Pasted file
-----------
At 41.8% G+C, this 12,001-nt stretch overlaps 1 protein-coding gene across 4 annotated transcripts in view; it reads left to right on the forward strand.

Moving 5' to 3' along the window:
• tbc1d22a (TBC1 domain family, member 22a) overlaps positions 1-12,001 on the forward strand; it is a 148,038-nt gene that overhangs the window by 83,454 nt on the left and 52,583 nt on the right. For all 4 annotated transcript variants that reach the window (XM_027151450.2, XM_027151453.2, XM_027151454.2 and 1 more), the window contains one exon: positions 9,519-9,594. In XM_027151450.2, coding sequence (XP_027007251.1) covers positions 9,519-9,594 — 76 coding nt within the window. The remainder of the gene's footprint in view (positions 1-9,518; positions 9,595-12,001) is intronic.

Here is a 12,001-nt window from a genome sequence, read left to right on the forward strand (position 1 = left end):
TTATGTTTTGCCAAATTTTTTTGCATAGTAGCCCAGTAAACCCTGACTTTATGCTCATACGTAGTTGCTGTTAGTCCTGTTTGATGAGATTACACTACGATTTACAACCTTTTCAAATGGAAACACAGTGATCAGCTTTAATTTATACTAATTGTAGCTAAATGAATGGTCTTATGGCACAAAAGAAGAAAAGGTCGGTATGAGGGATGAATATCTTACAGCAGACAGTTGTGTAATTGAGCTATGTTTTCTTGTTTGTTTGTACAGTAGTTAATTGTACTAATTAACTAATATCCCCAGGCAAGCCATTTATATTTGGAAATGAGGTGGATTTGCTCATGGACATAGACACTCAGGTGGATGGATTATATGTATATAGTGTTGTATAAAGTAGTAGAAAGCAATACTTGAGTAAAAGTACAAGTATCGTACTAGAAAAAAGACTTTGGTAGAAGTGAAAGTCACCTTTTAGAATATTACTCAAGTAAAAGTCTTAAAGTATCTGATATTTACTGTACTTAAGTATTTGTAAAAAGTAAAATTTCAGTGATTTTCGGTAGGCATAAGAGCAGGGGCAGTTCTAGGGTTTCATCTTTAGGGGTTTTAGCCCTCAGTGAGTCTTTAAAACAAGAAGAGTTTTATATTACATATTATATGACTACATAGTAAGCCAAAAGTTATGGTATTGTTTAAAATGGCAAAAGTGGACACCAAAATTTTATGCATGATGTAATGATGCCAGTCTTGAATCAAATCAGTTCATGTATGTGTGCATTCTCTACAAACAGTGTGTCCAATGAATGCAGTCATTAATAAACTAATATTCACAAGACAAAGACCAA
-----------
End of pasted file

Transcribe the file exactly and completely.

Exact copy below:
At 41.8% G+C, this 12,001-nt stretch overlaps 1 protein-coding gene across 4 annotated transcripts in view; it reads left to right on the forward strand.

Moving 5' to 3' along the window:
• tbc1d22a (TBC1 domain family, member 22a) overlaps positions 1-12,001 on the forward strand; it is a 148,038-nt gene that overhangs the window by 83,454 nt on the left and 52,583 nt on the right. For all 4 annotated transcript variants that reach the window (XM_027151450.2, XM_027151453.2, XM_027151454.2 and 1 more), the window contains one exon: positions 9,519-9,594. In XM_027151450.2, coding sequence (XP_027007251.1) covers positions 9,519-9,594 — 76 coding nt within the window. The remainder of the gene's footprint in view (positions 1-9,518; positions 9,595-12,001) is intronic.

Here is a 12,001-nt window from a genome sequence, read left to right on the forward strand (position 1 = left end):
TTATGTTTTGCCAAATTTTTTTGCATAGTAGCCCAGTAAACCCTGACTTTATGCTCATACGTAGTTGCTGTTAGTCCTGTTTGATGAGATTACACTACGATTTACAACCTTTTCAAATGGAAACACAGTGATCAGCTTTAATTTATACTAATTGTAGCTAAATGAATGGTCTTATGGCACAAAAGAAGAAAAGGTCGGTATGAGGGATGAATATCTTACAGCAGACAGTTGTGTAATTGAGCTATGTTTTCTTGTTTGTTTGTACAGTAGTTAATTGTACTAATTAACTAATATCCCCAGGCAAGCCATTTATATTTGGAAATGAGGTGGATTTGCTCATGGACATAGACACTCAGGTGGATGGATTATATGTATATAGTGTTGTATAAAGTAGTAGAAAGCAATACTTGAGTAAAAGTACAAGTATCGTACTAGAAAAAAGACTTTGGTAGAAGTGAAAGTCACCTTTTAGAATATTACTCAAGTAAAAGTCTTAAAGTATCTGATATTTACTGTACTTAAGTATTTGTAAAAAGTAAAATTTCAGTGATTTTCGGTAGGCATAAGAGCAGGGGCAGTTCTAGGGTTTCATCTTTAGGGGTTTTAGCCCTCAGTGAGTCTTTAAAACAAGAAGAGTTTTATATTACATATTATATGACTACATAGTAAGCCAAAAGTTATGGTATTGTTTAAAATGGCAAAAGTGGACACCAAAATTTTATGCATGATGTAATGATGCCAGTCTTGAATCAAATCAGTTCATGTATGTGTGCATTCTCTACAAACAGTGTGTCCAATGAATGCAGTCATTAATAAACTAATATTCACAAGACAAAGACCAA